Dozens of legislators demand competitive bidding delay
WASHINGTON – A group of senators and representatives this week plans to send CMS two letters signed by dozens of their colleagues urging the agency to delay national competitive bidding.
Sens. Pat Roberts, R-Kan., and Kent Conrad, D-N.D., and Reps. Tom Allen, D-Maine, and Sam Johnson, R-Texas, crafted the sign-on letters, which ask CMS to address several issues before closing the bidding window and implementing the program. The Senate letter has about 10 co-signers and the House letter has about 30, according to Walt Gorski, vice president of government affairs for AAHomcare.
For the past few weeks, AAHomecare and other groups like the National Association for Support of Long Term Care have lobbied legislators to sign the letters.
The letters refer to “serious concerns that patient access to critical medical technologies and supplies will be severely restricted under the current implementation plans by CMS.”
In the letters, legislators urge CMS to address these issues:
â€¢ Outline how it plans to assess the program, especially its impact on clinical outcomes for patients.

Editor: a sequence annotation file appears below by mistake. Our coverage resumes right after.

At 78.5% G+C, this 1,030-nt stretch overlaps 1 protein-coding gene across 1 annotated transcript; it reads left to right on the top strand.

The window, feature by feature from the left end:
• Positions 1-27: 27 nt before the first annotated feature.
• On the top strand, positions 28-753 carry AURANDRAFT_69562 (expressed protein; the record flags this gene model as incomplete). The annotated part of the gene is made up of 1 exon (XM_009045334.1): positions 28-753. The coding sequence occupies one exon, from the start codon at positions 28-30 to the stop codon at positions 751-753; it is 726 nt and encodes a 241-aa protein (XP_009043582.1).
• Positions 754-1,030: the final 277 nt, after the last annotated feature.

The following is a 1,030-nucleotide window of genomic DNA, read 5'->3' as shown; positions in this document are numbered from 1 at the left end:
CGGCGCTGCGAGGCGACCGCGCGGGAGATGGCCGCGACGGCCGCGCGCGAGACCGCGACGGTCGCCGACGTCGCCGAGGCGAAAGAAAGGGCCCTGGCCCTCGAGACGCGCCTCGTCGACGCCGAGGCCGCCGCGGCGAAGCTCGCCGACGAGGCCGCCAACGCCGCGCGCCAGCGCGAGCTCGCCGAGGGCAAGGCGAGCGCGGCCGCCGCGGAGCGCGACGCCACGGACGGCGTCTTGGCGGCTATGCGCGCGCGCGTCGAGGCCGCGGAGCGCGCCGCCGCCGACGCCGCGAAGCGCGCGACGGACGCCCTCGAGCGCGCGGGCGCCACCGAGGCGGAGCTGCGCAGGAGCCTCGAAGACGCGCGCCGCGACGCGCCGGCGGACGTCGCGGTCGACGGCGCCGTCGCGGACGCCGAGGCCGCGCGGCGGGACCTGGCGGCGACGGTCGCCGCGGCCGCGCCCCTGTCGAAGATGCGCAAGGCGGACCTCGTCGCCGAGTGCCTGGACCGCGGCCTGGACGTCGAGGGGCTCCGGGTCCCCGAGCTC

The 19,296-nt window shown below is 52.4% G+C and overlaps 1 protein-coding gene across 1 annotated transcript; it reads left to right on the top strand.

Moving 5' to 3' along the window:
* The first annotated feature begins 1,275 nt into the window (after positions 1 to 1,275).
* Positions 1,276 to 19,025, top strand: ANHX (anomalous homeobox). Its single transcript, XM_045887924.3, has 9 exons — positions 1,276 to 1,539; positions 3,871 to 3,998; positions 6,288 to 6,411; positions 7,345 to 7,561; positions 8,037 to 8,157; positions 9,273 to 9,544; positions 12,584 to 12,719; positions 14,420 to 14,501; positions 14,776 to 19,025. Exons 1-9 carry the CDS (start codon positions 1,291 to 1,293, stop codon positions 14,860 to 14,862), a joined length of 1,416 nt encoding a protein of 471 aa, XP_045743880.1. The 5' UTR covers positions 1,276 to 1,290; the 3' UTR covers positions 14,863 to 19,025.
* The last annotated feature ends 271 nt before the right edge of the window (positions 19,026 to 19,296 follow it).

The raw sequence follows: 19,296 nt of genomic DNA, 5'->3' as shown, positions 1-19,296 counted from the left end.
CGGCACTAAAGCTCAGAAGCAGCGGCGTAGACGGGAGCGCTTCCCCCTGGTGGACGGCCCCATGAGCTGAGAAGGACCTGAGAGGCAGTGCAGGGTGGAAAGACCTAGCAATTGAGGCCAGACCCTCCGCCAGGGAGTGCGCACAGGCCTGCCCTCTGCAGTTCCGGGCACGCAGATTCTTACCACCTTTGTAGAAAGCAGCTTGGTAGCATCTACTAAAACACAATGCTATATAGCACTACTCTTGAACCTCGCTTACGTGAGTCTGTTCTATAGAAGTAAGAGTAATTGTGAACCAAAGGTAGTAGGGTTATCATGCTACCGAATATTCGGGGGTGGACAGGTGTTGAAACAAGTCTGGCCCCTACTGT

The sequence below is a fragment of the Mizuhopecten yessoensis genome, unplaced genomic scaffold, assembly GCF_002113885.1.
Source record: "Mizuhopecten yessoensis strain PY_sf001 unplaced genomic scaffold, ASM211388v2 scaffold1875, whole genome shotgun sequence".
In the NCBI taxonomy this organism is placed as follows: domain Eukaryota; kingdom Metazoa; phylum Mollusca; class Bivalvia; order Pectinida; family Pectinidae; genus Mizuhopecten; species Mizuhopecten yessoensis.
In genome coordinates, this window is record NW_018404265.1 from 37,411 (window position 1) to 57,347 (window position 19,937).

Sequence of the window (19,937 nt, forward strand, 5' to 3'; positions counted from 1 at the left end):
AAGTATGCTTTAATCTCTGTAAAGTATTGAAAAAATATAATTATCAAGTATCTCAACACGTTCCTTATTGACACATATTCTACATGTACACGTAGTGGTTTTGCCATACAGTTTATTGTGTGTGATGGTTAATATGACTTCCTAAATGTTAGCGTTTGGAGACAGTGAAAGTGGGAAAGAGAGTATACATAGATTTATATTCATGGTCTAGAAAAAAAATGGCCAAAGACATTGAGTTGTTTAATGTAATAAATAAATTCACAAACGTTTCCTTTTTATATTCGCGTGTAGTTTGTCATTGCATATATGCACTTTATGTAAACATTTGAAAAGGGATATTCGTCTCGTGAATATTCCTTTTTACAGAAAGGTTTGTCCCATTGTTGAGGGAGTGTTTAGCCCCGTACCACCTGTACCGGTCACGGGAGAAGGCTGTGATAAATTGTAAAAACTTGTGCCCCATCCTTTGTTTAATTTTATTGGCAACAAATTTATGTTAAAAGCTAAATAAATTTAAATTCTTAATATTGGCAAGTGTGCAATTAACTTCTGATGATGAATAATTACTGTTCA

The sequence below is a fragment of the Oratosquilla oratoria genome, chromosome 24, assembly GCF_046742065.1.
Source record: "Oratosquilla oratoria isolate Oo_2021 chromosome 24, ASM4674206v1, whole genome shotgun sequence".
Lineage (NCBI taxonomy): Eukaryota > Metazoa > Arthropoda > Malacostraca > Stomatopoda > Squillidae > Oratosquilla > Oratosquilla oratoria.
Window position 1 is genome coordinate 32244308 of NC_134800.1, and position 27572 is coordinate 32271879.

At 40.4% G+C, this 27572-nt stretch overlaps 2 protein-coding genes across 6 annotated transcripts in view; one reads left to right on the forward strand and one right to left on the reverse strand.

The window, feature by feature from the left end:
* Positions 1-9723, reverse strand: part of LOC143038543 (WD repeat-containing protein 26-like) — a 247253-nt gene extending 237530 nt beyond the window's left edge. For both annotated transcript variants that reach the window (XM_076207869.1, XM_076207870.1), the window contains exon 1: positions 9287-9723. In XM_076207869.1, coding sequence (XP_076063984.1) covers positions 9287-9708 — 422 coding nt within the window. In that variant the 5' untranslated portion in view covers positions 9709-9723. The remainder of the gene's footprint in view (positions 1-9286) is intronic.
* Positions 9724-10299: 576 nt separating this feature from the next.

â€¢ Delay the process until after all bidder conferences have been completed and as many providers as possible have begun and concluded the accreditation process. The letter states: “The 60-day bidding process does not provide sufficient time for suppliers to learn about the important details and obtain answers to key questions relevant to the preparation of their bids. Moreover, small suppliers that wish to participate in bidding networks must develop new business organizations, implement untried computer systems and address a large number of unresolved policy issues, including potential violations of antitrust laws.”
â€¢ Refine the proposed product categories. “Product codes used by CMS are too broad and inconsistent to adequately describe products with diverse ranges of quality, functionality, technology and clinical utility,” the letter states.
â€¢ Clarify the rights of winning providers to ensure that they’re not forced to provide an item at a loss. Under the median price methodology, half of the “winning” bidders will be paid for DME at a rate below what they bid. The final rule on competitive bidding doesn’t say whether those providers can withdraw from the program.
â€¢ Make distinctions between long-term care facilities, home health agencies and DME companies, which require different skills. The letter states: “DME companies are not equipped to service the needs of LTC facilities, which may serve 10 to 20 enteral patients. In addition, suppliers not currently serving the homecare market will have to make significant changes in the way they operate and service their customers, including carrying products with which they are unfamiliar. Patient care may be at risk as suppliers learn and adapt to new markets.”